As a tangible product, the MFB in the Cambodian economic climate interestingly does not work on an economies-of-scale production model.  Instead, a better representation of the production model would be a “franchising system”.  In summary, this business philosophy has the franchisor granting its franchisee’s the right to distribute products, techniques, and trademarks for a percentage of gross monthly and royalty fees.  The franchisor additionally commonly also makes available advertising and training.

Reasons for why the franchise business model works include (Alon, 2005):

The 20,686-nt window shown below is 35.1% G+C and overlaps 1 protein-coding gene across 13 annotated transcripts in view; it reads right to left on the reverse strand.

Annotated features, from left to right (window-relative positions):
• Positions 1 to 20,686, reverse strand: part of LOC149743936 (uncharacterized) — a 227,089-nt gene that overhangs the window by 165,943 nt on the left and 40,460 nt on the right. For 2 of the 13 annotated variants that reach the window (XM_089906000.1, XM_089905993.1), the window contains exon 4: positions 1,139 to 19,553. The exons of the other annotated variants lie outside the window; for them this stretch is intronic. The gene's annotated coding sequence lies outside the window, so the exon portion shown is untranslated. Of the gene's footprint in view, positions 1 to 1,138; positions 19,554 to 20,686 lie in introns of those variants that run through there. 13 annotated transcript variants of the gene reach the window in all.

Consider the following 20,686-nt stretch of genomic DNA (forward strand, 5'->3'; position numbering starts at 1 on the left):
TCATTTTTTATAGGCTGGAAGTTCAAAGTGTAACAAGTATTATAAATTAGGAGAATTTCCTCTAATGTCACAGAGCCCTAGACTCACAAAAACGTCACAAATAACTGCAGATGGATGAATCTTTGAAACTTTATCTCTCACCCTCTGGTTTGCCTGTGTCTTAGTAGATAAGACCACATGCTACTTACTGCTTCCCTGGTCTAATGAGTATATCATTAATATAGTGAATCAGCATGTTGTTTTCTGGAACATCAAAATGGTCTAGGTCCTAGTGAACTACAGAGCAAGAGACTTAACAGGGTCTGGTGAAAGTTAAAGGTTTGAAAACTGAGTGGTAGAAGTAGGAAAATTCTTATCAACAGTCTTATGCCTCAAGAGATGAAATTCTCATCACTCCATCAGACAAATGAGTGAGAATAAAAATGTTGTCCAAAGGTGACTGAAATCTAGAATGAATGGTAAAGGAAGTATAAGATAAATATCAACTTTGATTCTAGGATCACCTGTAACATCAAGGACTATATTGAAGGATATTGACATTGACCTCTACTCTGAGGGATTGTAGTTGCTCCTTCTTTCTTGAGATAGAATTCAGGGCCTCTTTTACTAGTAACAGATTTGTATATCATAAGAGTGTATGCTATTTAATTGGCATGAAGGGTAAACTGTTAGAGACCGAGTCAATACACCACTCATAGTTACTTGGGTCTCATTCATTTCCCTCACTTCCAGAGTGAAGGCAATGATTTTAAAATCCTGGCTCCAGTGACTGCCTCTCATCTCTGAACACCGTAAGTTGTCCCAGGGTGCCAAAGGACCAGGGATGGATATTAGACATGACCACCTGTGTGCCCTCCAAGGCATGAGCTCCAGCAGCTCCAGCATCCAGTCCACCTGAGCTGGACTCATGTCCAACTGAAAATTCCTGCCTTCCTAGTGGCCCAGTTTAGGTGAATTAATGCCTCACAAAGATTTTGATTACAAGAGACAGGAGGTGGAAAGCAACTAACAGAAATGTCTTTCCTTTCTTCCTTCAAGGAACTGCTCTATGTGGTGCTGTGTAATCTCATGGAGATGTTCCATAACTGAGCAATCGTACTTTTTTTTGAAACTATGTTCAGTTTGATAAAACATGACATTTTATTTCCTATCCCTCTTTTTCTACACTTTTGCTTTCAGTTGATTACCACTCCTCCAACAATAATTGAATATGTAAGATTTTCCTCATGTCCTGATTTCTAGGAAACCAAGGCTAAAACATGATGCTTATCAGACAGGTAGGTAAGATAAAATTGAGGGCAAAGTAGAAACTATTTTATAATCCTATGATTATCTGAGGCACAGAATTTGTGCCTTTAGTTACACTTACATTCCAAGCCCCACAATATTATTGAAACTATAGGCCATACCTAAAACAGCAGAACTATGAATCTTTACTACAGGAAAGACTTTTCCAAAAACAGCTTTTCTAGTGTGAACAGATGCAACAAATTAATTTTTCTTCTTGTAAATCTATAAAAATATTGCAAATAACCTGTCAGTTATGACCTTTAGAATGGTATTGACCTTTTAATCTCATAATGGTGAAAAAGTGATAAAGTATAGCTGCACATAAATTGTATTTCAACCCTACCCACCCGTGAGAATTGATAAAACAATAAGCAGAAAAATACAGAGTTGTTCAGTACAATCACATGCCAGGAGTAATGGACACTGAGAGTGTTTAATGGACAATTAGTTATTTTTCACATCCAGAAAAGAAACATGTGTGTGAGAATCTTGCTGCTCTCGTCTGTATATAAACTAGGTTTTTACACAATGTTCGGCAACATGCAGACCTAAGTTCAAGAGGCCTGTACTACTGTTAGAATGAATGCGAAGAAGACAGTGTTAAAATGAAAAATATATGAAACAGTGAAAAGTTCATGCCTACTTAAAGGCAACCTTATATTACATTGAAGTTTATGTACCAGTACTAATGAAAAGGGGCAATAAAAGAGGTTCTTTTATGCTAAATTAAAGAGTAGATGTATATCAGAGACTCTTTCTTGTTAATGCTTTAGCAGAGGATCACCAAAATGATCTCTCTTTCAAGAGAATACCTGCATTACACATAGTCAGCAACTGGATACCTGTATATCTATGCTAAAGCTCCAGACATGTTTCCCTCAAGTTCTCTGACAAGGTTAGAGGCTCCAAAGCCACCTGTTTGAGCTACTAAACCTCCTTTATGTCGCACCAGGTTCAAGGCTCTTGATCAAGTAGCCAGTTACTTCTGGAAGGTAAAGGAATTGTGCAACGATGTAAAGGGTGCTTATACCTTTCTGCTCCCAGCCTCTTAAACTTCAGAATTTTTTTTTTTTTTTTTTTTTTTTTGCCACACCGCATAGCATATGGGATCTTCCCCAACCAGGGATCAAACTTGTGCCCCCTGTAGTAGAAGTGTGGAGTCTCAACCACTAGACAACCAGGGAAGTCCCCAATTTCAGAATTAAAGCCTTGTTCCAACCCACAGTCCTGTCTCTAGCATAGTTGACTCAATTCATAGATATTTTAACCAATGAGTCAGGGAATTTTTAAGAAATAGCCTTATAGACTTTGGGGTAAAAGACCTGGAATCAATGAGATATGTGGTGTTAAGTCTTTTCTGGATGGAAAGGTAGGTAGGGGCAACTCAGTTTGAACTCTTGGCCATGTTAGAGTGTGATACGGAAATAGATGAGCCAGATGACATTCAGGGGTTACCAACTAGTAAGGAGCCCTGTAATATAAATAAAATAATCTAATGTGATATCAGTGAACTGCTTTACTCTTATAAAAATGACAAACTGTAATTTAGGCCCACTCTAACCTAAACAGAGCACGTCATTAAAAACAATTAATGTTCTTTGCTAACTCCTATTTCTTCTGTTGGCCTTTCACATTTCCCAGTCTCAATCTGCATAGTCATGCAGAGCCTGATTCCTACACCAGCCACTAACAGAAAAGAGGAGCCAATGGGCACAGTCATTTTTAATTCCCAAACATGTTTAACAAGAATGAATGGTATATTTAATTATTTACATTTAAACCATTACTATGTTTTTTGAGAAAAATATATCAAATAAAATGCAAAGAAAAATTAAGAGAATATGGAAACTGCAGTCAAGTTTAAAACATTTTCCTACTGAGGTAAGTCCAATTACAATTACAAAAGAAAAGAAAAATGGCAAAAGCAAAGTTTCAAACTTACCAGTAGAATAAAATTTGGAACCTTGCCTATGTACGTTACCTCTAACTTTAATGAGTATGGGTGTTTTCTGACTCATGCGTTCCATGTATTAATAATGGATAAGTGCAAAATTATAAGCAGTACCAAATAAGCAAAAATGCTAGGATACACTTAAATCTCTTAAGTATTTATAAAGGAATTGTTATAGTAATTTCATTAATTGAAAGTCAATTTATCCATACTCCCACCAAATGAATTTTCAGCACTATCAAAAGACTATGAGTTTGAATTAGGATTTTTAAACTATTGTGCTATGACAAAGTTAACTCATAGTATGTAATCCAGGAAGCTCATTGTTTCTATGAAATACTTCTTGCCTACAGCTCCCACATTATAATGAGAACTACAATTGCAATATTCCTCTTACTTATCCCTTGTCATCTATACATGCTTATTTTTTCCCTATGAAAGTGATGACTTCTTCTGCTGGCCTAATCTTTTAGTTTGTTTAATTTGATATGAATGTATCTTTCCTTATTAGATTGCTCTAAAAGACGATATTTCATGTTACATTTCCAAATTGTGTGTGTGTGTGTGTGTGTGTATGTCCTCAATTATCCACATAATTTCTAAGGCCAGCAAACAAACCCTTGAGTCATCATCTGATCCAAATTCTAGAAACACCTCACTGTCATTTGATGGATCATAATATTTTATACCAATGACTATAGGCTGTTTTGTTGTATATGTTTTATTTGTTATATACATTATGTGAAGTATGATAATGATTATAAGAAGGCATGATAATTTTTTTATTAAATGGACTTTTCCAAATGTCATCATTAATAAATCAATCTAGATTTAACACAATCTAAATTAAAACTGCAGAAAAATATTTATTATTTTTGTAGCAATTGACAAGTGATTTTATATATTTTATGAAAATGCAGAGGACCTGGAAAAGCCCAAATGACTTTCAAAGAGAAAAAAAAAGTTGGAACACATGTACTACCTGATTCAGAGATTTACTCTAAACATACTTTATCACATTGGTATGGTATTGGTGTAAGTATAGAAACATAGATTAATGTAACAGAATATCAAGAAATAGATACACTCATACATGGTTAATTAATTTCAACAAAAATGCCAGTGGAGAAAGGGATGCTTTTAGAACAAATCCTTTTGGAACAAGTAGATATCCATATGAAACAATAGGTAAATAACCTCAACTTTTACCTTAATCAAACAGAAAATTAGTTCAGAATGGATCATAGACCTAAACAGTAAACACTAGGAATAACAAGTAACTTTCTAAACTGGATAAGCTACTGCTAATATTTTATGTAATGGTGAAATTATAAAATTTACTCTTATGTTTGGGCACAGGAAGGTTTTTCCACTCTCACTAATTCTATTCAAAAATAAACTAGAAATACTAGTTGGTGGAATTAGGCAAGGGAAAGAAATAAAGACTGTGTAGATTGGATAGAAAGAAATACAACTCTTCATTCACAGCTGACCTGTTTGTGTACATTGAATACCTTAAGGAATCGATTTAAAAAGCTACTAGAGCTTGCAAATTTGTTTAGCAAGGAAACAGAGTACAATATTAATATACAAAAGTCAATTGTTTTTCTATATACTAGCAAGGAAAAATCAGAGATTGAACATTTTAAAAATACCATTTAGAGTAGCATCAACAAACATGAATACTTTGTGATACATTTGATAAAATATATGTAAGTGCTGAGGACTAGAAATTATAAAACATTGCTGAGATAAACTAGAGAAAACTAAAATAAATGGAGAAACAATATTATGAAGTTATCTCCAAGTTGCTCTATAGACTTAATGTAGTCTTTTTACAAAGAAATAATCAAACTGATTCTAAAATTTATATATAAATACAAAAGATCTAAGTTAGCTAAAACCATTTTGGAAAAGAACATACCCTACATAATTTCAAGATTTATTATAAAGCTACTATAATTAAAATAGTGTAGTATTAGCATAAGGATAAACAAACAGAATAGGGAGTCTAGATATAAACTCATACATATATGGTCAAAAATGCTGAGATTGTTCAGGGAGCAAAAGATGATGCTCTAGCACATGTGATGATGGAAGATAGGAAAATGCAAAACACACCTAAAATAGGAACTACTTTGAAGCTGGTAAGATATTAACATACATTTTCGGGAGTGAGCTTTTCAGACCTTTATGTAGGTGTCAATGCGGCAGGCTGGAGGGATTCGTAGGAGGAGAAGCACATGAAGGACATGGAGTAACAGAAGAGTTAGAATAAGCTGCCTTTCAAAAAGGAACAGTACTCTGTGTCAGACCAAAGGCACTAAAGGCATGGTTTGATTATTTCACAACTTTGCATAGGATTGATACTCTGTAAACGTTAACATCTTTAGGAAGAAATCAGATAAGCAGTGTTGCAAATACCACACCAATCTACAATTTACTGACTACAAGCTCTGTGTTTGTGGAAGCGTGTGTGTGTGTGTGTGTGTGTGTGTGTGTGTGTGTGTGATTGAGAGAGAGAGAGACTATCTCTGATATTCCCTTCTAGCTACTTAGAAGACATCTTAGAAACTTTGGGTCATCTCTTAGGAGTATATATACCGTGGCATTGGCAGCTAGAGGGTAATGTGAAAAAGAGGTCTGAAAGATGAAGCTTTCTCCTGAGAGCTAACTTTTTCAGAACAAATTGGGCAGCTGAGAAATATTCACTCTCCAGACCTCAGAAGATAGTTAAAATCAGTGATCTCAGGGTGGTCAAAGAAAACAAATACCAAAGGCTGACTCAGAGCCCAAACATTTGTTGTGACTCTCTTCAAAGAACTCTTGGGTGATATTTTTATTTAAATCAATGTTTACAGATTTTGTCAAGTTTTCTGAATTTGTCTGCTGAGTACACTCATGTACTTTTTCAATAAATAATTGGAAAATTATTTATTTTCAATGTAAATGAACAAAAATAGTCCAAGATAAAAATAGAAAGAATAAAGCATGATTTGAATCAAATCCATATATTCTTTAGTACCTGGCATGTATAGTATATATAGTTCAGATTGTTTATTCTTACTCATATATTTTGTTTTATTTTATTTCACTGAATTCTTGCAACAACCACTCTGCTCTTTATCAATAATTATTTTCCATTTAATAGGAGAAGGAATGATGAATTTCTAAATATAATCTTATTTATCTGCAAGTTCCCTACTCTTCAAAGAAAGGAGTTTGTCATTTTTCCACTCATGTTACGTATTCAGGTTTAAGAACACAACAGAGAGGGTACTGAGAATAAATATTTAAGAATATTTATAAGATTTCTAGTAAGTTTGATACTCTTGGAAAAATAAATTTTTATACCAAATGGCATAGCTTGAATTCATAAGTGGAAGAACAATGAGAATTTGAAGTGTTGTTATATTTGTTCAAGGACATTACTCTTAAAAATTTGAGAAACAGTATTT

v  The MFB is based on the infrastructure of the West which has a good track record of profitability (civil usability)

v  The MFB is based around the unique concept of “walking on water”

v  The MFB has a broad geographical appeal, for opportunities in other towns that struggle with flooding

v  The MFB is relatively easy to operate, particularly considering the constant considerations we made for its lower level of labor education

v  The MFB is relatively inexpensive to operate, made from environmentally friendly wood products, and recycled plastic drums

v  The MFB can be easily duplicated around Cambodia due to its simplicity and its low cost appeal

1.1.1.2  Price

As the old saying goes “nothing is free”; there is a price involved in the construction of even the MFB.  It may be cheap to the West’s standards of pricing, but including assessment for Labor pricing and Value of time, it starts to become obvious that critical to the expansion of MFB is finance.